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Family reacts to release of Marines captured in Iraq (1991)
More than a month of anguished waiting ended Tuesday when the family of Capt. Craig Berryman, the Yuma-based Marine pilot listed as missing in action, learned that he had been released by his Iraqi captors.
Berryman, 28, a Harrier pilot assigned to the Marine Corps Air Station before being deployed to the Persian Gulf, was turned over to the International Red Cross in Baghdad.
"It has been 36 days to be exact, 36 long days," Berryman's wife, Leigh, said Tuesday night in a brief news conference at MCAS. "I'm just thankful he's alive and out of their hands."
Berryman, flying a Harrier AV-8B attack aircraft, was listed as missing after failing to return from a bombing mission over Kuwait on Jan. 28 (1991).
Released with Berryman was Chief Warrant Officer Guy Hunter, a prisoner of war who was assigned to MCAS in the early 1980s.
Hunter, who later transferred to Camp Pendleton, was sitting in the back seat of an OV-10 Bronco aircraft that was shot down in the first week of hostilities. He was one of the POWs whose bruised faces appeared on Iraqi television.
A Yuma friend of Hunter's, Sharon Smith, said she was "thrilled" this morning to hear of the 46-year-old Marine's release.
"I've been worried about him," she said. "You worry more than normal when it's someone you know. But I've been concerned about all of them (the troops in the Persian Gulf). I've been a Marine wife for 13 years and you learn to care about them all."
Until Tuesday, Mrs. Berryman was uncertain if her husband was alive or dead. Then at 11 a.m. she said, Marine officials notified her that he had been freed.
"You're so happy you can't describe it, and then you think how lucky you are," she said, trying to recount the feeling of a huge burden being lifted from her shoulders.
Meanwhile, several states away in Cleveland, Okla., Berryman's mother Ester, received a phone call of her own from Marine officials.
"They said they wanted to come out and that they had some good news."
She knew instantly what that news was, she said.
This morning, Berryman's family was still waiting to hear details about his capture.
Berryman's mother denied reports that indicated her son's aircraft was seen plummeting to the ground and exploding.
"He went on a bombing raid and did not come back, and that's all we know," she said.
The family also had no word this morning about whether the pilot, assigned to the VMA-311 Harrier squadron, had been injured.
Leigh Berryman, 25, credited "the power of prayer" with her husband's release. But something more was working in his favor, she said.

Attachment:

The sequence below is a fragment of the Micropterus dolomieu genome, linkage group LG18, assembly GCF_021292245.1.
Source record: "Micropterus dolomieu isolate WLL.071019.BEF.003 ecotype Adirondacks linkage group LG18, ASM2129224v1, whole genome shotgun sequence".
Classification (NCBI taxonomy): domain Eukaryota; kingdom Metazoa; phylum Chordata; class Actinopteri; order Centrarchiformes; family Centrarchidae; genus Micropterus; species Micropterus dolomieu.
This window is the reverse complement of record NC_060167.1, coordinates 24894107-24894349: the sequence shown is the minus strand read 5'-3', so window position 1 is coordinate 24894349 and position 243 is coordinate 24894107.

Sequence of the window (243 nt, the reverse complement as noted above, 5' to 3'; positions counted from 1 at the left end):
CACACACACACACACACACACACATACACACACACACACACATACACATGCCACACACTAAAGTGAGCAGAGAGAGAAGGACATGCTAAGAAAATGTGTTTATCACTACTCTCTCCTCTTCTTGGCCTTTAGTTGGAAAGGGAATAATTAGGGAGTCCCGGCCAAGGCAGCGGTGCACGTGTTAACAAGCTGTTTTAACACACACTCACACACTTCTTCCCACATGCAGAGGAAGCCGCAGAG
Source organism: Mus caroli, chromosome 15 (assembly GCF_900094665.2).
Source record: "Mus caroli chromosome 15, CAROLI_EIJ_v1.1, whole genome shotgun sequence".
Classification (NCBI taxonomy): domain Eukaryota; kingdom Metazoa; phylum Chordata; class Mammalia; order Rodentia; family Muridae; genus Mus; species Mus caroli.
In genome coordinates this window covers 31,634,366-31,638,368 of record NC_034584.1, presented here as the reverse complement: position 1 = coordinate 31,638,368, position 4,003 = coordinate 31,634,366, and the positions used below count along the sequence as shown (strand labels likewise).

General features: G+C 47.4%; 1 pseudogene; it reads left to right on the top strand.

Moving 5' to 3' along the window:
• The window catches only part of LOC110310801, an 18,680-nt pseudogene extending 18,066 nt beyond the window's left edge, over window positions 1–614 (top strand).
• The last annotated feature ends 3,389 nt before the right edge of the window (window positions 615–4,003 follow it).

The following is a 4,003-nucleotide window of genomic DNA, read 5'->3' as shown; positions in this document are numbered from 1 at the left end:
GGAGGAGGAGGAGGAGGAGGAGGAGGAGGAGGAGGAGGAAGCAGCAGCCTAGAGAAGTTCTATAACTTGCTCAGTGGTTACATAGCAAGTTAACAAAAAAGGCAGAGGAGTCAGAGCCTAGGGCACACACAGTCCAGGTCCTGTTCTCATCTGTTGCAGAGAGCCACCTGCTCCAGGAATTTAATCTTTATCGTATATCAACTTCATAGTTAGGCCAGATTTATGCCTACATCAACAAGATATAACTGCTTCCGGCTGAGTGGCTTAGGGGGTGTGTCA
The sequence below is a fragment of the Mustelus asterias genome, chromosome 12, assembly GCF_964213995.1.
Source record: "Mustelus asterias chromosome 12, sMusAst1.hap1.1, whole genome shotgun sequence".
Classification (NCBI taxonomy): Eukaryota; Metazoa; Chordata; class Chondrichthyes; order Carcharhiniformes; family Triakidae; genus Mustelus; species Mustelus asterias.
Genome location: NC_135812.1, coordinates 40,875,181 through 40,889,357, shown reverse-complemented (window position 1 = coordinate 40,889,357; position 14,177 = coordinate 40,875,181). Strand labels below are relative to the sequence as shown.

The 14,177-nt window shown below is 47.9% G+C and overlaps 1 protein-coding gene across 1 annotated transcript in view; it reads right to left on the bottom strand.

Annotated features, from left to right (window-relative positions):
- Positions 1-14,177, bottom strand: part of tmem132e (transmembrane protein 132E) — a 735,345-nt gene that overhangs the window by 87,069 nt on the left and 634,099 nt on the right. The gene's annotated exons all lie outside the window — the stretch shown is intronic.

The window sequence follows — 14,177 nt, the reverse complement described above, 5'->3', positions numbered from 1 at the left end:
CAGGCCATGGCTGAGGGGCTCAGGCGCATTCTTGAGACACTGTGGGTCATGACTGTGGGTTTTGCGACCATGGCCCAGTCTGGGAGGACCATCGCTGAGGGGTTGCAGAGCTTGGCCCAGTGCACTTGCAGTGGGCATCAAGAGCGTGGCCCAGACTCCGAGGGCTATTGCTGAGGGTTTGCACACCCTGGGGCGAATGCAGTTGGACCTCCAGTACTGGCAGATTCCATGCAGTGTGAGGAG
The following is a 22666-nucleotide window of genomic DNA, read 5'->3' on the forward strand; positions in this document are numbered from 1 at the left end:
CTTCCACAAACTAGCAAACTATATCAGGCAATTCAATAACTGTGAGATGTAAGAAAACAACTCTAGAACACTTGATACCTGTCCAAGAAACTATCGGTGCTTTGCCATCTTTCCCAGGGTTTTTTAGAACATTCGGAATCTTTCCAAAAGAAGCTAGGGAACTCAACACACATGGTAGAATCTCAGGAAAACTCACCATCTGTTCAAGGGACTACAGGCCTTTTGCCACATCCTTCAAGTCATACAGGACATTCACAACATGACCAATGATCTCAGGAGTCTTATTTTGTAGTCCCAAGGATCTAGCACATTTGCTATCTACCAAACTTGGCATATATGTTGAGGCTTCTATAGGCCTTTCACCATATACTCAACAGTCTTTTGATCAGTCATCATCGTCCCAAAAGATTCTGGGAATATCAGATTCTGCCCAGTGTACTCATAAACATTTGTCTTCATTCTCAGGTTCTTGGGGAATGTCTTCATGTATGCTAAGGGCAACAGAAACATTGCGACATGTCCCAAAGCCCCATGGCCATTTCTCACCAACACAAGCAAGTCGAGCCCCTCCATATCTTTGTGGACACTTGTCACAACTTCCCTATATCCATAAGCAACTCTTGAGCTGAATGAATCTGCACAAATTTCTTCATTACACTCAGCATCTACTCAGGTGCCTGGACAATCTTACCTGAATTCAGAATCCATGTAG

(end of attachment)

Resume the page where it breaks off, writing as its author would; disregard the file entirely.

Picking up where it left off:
"That's the kind of guy he is. When I think about a Marine, I see my husband. He's got that determination and drive that got him out alive."
She said her husband, an Oklahoma native, was assigned to MCAS 2-1/2 years ago.
Berryman grew up in Cleveland, a town of about 3,700, attended the University of Oklahoma on a Navy ROTC scholarship, graduated in 1984 and entered the Marine Corps, his mother said.
"Flying, evidently, was a lifelong dream," Esther Berryman said.
In the small Oklahoma town, the news of Berryman's release sparked an impromptu parade, dancing in households and lots of tears, The Associated Press reported.
At Cleveland High School, where Berryman graduated in 1980, school officials made an announcement on the intercom as soon as they got word, the AP said.
"They are thrilled to death," said Willa Gowdy, a secretary in the principal's office. "Everybody is elated and thanking the Lord that Craig is OK."
About 250 students from Westside Elementary School, where Berryman's mother is a third-grade teacher, made signs and carried small U.S. flags as they marched to the Berryman's house.
Jane Hammontree, a friend of the Berrymans said the students didn't exactly sneak up on them.
"I don't think I've heard them so loud," she said. "It was a total roar the whole time. They were all waving flags and shouting 'U-S-A' and 'Captain Berryman.' "
In Cleveland, "everyone knows everyone." Berryman's mother told The Yuma Daily Sun. The town has gotten solidly behind the war effort, she said, and is likely to give him a rousing welcome home when he pays a visit.
In Yuma, Berryman's wife said she wants to throw a party not just for her husband but for everyone who went to the gulf with him. "They're just as much a part of this as he is."
But she told Yuma news media that her joy is somewhat tempered by the realization that other American service personnel remain unaccounted for.
"My heart goes out to the families," she said, adding that she knows exactly how they feel.